Gao Zhisheng has now been missing for more than 100 days. He was last seen being hauled away by Chinese officials.

Gao and other Chinese Christians who are facing brutal persecution every day. Pray for their safety and perseverance, and that their suffering would magnify Christ as the gospel.

Chaos has erupted in Guatemala over the YouTube video below, created by assassinated lawyer Rodrigo Rosenberg Marzano in which he claims that he was murdered by the President of the country, Alvaro Colom, to cover up corruption and money laundering.

Some background:

When Rodrigo Rosenberg turned up dead on Mother's Day in an upscale neighborhood in Guatemala City, his murder was seen as little more than another execution-style shooting in one of Latin America's most dangerous countries. Now, after a video emerged in which Rosenberg accused Guatemalan President Alvaro Colom of orchestrating the murder, the killing has sparked civic unrest that threatens to topple the President of this fledgling democracy.

Thousands of protesters have demonstrated daily in front of the presidential palace, calling for Colom's resignation. And politicians have said Colom should step aside during the investigation into Rosenberg's death. "This is the most serious political crisis the country has faced since the signing of the peace accords" in 1996, said Anita Isaacs, a Haverford College political science professor who studies democratization in Guatemala. "The country is hanging on by a thread."

Naturally President Colom denies the accusations.

Alvaro Colom, the president of Guatemala, has asked US authorities to aid the investigation into the death of a prominent lawyer, saying he is "incapable" of ordering a murder.

Colom told Al Jazeera on Friday he has "nothing to hide" over the investigation into the death of Rodrigo Rosenberg, who filmed himself saying if he was killed, it was on Colom's orders.

"Those who know me they know I am incapable of ordering a murder," he said.

"I don't know the motives Rodigro Rosenberg had to film that tape but if you see those who were involved in filming the tape you understand who they are ... they are destabilisers."

(HT: RD, Slashdot.)

Even if President Obama does end up closing Camp Gitmo he's still going to hold detainees indefinitely without trials -- but on US soil! Hope and change!

The administration's internal deliberations on how to deal with Guantanamo detainees are continuing, as the White House wrestles with how to fulfill the president's promise to shutter the controversial prison. But some elements of the plans are emerging as the administration consults with key members of Congress, as well as with military officials, about what to do with Guantanamo detainees.

Sen. Lindsey Graham (R., S.C.), who met this week with White House Counsel Greg Craig to discuss the administration's plans, said among the proposals being studied is seeking authority for indefinite detentions, with the imprimatur of some type of national-security court. ...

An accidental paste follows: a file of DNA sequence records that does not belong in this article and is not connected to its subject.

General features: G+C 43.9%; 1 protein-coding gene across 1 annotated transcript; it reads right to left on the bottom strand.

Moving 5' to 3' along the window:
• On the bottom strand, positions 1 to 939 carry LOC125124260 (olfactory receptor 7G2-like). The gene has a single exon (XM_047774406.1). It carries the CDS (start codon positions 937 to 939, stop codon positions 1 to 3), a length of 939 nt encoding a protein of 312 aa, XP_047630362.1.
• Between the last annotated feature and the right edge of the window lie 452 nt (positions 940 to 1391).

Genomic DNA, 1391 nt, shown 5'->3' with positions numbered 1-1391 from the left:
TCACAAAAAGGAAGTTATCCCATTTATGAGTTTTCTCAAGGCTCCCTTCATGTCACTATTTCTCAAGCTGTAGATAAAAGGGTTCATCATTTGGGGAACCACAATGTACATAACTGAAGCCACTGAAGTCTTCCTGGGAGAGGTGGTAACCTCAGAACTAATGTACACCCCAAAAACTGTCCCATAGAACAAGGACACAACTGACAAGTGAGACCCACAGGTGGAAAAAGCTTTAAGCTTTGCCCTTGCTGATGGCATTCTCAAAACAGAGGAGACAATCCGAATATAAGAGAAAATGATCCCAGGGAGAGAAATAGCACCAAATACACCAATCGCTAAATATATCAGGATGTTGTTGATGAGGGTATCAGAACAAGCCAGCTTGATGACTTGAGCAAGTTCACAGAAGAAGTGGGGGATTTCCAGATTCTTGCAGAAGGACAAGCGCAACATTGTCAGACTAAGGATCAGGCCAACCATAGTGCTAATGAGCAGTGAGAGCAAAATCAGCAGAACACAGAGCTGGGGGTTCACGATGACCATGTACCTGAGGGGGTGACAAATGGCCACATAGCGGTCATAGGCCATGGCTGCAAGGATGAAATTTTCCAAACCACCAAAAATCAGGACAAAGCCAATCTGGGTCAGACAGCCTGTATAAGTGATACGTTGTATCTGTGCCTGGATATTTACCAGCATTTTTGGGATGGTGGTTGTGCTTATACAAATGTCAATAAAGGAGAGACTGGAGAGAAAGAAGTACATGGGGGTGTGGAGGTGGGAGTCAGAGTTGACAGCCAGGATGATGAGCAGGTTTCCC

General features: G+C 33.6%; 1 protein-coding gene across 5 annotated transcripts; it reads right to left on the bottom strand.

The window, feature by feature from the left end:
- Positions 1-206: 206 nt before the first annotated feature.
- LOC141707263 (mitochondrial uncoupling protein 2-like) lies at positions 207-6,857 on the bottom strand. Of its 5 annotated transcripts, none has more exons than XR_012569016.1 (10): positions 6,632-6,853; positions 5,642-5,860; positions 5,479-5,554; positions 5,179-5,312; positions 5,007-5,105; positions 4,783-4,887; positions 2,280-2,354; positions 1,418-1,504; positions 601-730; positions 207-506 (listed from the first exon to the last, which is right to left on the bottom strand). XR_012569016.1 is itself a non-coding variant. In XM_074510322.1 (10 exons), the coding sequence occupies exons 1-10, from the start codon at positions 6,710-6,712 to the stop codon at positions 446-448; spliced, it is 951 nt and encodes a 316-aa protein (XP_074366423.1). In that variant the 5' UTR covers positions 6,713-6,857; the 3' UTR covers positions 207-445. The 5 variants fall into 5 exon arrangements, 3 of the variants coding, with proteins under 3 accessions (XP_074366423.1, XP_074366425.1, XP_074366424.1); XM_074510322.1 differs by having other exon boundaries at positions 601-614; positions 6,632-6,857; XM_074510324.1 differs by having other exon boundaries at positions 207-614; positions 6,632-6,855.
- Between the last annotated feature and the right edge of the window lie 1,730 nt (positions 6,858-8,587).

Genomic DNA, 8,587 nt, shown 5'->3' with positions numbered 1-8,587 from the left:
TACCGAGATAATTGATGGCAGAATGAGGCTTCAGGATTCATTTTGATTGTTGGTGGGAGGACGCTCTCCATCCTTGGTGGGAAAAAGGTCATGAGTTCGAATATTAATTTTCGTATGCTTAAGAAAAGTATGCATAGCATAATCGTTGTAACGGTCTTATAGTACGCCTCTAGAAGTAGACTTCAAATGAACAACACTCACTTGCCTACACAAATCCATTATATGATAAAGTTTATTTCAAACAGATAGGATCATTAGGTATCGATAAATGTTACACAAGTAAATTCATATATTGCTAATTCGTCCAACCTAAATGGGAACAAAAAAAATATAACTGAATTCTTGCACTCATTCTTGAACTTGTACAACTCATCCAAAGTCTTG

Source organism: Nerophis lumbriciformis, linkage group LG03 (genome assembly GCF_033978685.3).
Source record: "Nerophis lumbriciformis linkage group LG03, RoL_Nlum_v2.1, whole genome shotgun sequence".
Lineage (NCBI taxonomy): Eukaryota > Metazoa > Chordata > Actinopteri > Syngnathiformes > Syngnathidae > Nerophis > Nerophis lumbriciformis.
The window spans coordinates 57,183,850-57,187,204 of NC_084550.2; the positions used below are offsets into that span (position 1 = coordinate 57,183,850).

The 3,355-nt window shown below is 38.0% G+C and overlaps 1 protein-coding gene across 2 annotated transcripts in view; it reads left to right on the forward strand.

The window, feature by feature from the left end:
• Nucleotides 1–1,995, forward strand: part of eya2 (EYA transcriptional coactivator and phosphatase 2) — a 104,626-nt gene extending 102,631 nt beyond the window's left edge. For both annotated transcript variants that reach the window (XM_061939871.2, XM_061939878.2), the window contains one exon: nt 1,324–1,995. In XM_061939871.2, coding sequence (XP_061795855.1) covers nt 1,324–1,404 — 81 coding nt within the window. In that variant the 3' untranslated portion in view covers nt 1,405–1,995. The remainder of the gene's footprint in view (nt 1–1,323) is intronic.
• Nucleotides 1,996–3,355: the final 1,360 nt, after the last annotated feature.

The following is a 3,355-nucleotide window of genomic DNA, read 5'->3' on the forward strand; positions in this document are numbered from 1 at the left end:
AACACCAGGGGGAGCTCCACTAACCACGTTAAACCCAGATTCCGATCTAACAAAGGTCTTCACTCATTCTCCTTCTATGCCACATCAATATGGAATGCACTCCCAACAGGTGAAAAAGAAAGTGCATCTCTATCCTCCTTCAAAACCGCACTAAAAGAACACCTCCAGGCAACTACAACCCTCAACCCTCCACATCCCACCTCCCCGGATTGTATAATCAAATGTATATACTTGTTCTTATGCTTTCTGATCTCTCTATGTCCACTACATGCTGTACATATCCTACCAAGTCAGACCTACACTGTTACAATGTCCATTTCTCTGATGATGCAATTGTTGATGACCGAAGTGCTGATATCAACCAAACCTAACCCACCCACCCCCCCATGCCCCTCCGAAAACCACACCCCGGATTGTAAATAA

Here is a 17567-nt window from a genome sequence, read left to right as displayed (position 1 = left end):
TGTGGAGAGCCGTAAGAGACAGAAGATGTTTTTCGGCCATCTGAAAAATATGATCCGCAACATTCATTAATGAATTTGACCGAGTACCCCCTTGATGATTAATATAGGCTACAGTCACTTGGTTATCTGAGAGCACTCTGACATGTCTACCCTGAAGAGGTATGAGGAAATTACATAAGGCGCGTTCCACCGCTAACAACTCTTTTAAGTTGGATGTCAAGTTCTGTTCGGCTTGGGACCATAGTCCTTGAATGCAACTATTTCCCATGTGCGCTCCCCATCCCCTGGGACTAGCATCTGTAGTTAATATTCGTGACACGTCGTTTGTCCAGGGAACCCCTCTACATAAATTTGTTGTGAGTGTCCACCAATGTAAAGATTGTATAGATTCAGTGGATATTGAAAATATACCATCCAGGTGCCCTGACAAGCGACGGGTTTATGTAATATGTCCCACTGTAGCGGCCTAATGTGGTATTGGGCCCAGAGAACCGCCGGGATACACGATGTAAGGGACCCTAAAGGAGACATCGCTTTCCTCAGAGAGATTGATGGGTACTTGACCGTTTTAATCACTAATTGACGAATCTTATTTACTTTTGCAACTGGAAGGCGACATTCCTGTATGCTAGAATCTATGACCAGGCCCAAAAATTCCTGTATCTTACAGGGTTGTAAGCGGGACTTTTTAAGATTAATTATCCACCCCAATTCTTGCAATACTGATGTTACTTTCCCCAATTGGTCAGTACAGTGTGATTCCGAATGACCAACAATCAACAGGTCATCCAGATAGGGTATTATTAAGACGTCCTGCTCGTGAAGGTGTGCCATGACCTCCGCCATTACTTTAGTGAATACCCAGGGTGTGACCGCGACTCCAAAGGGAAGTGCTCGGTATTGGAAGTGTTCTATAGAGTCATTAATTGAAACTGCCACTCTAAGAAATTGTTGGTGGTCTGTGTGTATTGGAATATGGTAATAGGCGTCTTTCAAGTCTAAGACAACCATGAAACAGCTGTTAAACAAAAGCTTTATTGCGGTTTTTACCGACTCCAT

Defense Secretary Robert Gates, at a hearing last month, hinted at the administration's deliberations, saying that there were "50 to 100 [detainees] probably in that ballpark who we cannot release and cannot trust, either in Article 3 [civilian] courts or military commissions."

Wow, it's almost like all of Obama's criticisms from the campaign were a load of crap and he's now recognizing that President Bush was right about a lot of things all along.

Rodney Brooks is a giant in the field of artificial intelligence. I think he's an atheist and he may not like the direction I'll take his thoughts about human culture and chimpanzees, but oh well.

The child is never as good as the human mother thinks it is. The mother keeps doing things with the kid, that the kid isn't quite capable of. She's using whatever little pieces of dynamics are there, getting them into this more complex behavior, and then the kid learns from that experience, and learns those behaviors. We found that humans can't help themselves; that's what they do with these systems such as kids and robots. The adults unconsciously put pieces of the kid's or robot's dynamics together without thinking. That was a surprise to us - that we didn't have to have a trained teacher for the robot. Humans just do that. So it seems to me that what makes us human, besides our genetic makeup, is this cultural transferral that keeps making us human, again and again, generation to generation.

Of course it's involved with genetics somehow, but it's missing from the great apes. Naturally raised chimpanzees are very different from chimpanzees that have been raised in human households. My hypothesis here is that the humans engage in this activity, and drag the chimpanzee up beyond the fixed point solution in chimpanzee space of chimpanzee to chimpanzee transfer of culture. They transfer a bit of human culture into that chimpanzee and pull him/her along to a slightly different level. The chimpanzees almost have the stuff there, but they don't quite have enough. But they have enough that humans can pull them along a bit further. And humans have enough of this stuff that now a self-satisfying set of equations gets transferred from generation to generation. Perhaps with better nurturing humans could be dragged a little further too.